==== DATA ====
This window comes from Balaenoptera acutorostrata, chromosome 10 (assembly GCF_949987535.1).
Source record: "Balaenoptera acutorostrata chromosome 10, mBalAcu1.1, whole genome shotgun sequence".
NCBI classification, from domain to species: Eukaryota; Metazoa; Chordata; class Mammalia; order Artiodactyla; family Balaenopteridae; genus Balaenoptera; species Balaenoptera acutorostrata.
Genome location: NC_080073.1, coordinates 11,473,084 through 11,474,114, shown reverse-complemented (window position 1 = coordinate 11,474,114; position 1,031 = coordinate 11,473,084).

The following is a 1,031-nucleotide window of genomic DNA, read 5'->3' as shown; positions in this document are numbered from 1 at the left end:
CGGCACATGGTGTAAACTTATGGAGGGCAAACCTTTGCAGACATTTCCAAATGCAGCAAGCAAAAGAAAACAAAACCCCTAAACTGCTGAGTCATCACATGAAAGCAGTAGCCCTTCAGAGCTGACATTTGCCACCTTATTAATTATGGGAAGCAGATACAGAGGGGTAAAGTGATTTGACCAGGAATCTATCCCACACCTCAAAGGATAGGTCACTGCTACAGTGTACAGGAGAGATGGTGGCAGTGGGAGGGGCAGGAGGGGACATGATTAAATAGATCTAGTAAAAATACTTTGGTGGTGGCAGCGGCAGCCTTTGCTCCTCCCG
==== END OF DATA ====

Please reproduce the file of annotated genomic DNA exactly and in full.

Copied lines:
This window comes from Balaenoptera acutorostrata, chromosome 10 (assembly GCF_949987535.1).
Source record: "Balaenoptera acutorostrata chromosome 10, mBalAcu1.1, whole genome shotgun sequence".
NCBI classification, from domain to species: Eukaryota; Metazoa; Chordata; class Mammalia; order Artiodactyla; family Balaenopteridae; genus Balaenoptera; species Balaenoptera acutorostrata.
Genome location: NC_080073.1, coordinates 11,473,084 through 11,474,114, shown reverse-complemented (window position 1 = coordinate 11,474,114; position 1,031 = coordinate 11,473,084).

The following is a 1,031-nucleotide window of genomic DNA, read 5'->3' as shown; positions in this document are numbered from 1 at the left end:
CGGCACATGGTGTAAACTTATGGAGGGCAAACCTTTGCAGACATTTCCAAATGCAGCAAGCAAAAGAAAACAAAACCCCTAAACTGCTGAGTCATCACATGAAAGCAGTAGCCCTTCAGAGCTGACATTTGCCACCTTATTAATTATGGGAAGCAGATACAGAGGGGTAAAGTGATTTGACCAGGAATCTATCCCACACCTCAAAGGATAGGTCACTGCTACAGTGTACAGGAGAGATGGTGGCAGTGGGAGGGGCAGGAGGGGACATGATTAAATAGATCTAGTAAAAATACTTTGGTGGTGGCAGCGGCAGCCTTTGCTCCTCCCG